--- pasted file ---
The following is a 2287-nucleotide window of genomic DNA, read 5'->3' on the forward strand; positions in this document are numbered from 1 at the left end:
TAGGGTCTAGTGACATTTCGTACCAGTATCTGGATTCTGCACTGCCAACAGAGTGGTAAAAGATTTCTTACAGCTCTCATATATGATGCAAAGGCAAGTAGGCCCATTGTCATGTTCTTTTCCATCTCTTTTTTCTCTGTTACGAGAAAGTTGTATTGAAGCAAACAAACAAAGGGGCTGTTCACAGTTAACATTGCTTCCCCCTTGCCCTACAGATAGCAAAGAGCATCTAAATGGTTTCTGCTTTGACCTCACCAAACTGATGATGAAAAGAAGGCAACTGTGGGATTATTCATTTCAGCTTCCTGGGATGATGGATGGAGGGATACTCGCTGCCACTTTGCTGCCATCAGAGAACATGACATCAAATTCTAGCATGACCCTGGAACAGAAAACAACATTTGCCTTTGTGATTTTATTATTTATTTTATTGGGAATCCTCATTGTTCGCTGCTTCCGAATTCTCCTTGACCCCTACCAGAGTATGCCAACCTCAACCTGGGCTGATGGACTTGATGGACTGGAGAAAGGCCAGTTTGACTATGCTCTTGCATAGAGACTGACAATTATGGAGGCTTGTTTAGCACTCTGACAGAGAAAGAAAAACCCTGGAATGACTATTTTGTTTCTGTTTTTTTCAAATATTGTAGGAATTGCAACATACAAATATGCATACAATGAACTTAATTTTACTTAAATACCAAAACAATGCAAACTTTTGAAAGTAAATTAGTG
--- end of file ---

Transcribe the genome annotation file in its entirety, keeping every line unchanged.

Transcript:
The following is a 2287-nucleotide window of genomic DNA, read 5'->3' on the forward strand; positions in this document are numbered from 1 at the left end:
TAGGGTCTAGTGACATTTCGTACCAGTATCTGGATTCTGCACTGCCAACAGAGTGGTAAAAGATTTCTTACAGCTCTCATATATGATGCAAAGGCAAGTAGGCCCATTGTCATGTTCTTTTCCATCTCTTTTTTCTCTGTTACGAGAAAGTTGTATTGAAGCAAACAAACAAAGGGGCTGTTCACAGTTAACATTGCTTCCCCCTTGCCCTACAGATAGCAAAGAGCATCTAAATGGTTTCTGCTTTGACCTCACCAAACTGATGATGAAAAGAAGGCAACTGTGGGATTATTCATTTCAGCTTCCTGGGATGATGGATGGAGGGATACTCGCTGCCACTTTGCTGCCATCAGAGAACATGACATCAAATTCTAGCATGACCCTGGAACAGAAAACAACATTTGCCTTTGTGATTTTATTATTTATTTTATTGGGAATCCTCATTGTTCGCTGCTTCCGAATTCTCCTTGACCCCTACCAGAGTATGCCAACCTCAACCTGGGCTGATGGACTTGATGGACTGGAGAAAGGCCAGTTTGACTATGCTCTTGCATAGAGACTGACAATTATGGAGGCTTGTTTAGCACTCTGACAGAGAAAGAAAAACCCTGGAATGACTATTTTGTTTCTGTTTTTTTCAAATATTGTAGGAATTGCAACATACAAATATGCATACAATGAACTTAATTTTACTTAAATACCAAAACAATGCAAACTTTTGAAAGTAAATTAGTG